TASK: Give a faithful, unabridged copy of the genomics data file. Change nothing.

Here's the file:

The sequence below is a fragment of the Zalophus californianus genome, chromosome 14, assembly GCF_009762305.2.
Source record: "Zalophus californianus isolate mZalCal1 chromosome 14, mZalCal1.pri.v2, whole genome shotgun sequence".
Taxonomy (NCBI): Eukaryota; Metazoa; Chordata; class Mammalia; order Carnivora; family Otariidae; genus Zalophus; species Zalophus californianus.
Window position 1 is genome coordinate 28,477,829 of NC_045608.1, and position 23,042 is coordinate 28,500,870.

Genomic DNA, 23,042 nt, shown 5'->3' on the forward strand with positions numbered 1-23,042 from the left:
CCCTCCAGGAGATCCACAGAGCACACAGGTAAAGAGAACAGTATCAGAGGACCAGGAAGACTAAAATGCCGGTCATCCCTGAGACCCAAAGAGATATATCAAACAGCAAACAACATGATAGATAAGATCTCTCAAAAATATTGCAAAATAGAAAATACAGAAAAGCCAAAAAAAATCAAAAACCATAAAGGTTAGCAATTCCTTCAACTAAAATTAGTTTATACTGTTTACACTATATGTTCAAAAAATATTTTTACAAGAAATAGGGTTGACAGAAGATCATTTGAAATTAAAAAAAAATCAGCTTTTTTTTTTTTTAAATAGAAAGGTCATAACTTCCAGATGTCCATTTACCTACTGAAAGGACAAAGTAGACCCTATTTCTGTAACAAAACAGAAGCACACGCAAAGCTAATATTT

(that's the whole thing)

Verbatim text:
The sequence below is a fragment of the Zalophus californianus genome, chromosome 14, assembly GCF_009762305.2.
Source record: "Zalophus californianus isolate mZalCal1 chromosome 14, mZalCal1.pri.v2, whole genome shotgun sequence".
Taxonomy (NCBI): Eukaryota; Metazoa; Chordata; class Mammalia; order Carnivora; family Otariidae; genus Zalophus; species Zalophus californianus.
Window position 1 is genome coordinate 28,477,829 of NC_045608.1, and position 23,042 is coordinate 28,500,870.

Genomic DNA, 23,042 nt, shown 5'->3' on the forward strand with positions numbered 1-23,042 from the left:
CCCTCCAGGAGATCCACAGAGCACACAGGTAAAGAGAACAGTATCAGAGGACCAGGAAGACTAAAATGCCGGTCATCCCTGAGACCCAAAGAGATATATCAAACAGCAAACAACATGATAGATAAGATCTCTCAAAAATATTGCAAAATAGAAAATACAGAAAAGCCAAAAAAAATCAAAAACCATAAAGGTTAGCAATTCCTTCAACTAAAATTAGTTTATACTGTTTACACTATATGTTCAAAAAATATTTTTACAAGAAATAGGGTTGACAGAAGATCATTTGAAATTAAAAAAAAATCAGCTTTTTTTTTTTTTAAATAGAAAGGTCATAACTTCCAGATGTCCATTTACCTACTGAAAGGACAAAGTAGACCCTATTTCTGTAACAAAACAGAAGCACACGCAAAGCTAATATTT